Should Doctors or Family Have Final Say over End-of-Life Medical Issues

After the recent dismissal of a case by the New Jersey Appellate Division, the question of whether or not hospitals have the right to overrule family wishes in Do Not Resuscitate (DNR) matters remains unclear.

The case in question involved the family of Ruben Betancourt and Trinitas Regional Medical Center of Elizabeth, NJ. The then 73-year-old Betancourt was in a vegetative state for more than a year when the hospital removed him from life-support equipment and sought to issue a DNR order. Betancourt’s daughter, Jacqueline, brought the case to court where she sought to become her father’s legal guardian and fought the hospital’s decision. The State Superior Court ruled in her favor; the hospital was ordered to put Betancourt back on life-support and the DNR order was removed. (1)

Trinitas appealed this decision, but Betancourt passed away before the State Appellate Division could rule on the case. Instead, the court dismissed the case at the request of Betancourt’s daughter. According to the court, the hospital failed to provide adequate evidence supporting its decision to stop life support efforts. Also, the court noted that Betancourt’s death made the matter in this instance moot. (2)

The question of when life support measures go beyond proper medical care has been debated in this State for more than 30 years, with one of the most notable cases being that of Karen Ann Quinlan. One of the issues that complicate this matter is determining the difference between dying and extremely ill and disabled. Another complication involves how long a person exists in the vegetative state. (3)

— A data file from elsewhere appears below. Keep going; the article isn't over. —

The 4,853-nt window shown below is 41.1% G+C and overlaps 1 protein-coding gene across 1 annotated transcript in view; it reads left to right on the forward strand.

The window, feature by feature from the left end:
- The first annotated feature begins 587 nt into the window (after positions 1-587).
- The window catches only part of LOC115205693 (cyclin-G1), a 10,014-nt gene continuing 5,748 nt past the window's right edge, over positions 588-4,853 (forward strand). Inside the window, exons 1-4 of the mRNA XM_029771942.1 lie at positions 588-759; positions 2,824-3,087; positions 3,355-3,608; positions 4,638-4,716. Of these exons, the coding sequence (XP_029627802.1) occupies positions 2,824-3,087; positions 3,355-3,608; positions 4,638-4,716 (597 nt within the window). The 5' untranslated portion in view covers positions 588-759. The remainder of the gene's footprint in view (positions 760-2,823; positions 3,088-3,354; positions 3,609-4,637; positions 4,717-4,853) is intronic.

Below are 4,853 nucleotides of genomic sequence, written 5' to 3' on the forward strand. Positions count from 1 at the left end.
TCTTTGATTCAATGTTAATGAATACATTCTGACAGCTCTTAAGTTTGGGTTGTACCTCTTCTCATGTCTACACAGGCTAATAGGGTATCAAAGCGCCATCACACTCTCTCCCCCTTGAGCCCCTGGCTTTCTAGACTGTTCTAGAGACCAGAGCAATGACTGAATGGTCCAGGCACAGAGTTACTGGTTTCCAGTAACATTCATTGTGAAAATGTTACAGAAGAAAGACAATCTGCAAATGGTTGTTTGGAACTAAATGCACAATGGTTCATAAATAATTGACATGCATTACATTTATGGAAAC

In the Betancourt case, the hospital contended that he was dying, while his family, on the other hand, believed he was responsive, noting that he sometimes turned in their directions or laughed at appropriate times.

While the State Superior Court decided that Betancourt’s daughter was a caring guardian with her father’s best interest at heart, the hospital contended that medical professionals, not family, should make medical decisions. (1)

Although the Appellate Division did not rule on this particular case, it did acknowledge the case’s far-reaching effects and asked the New Jersey State Legislature to clarify issues relating to end-of-life decisions for future cases. (4)





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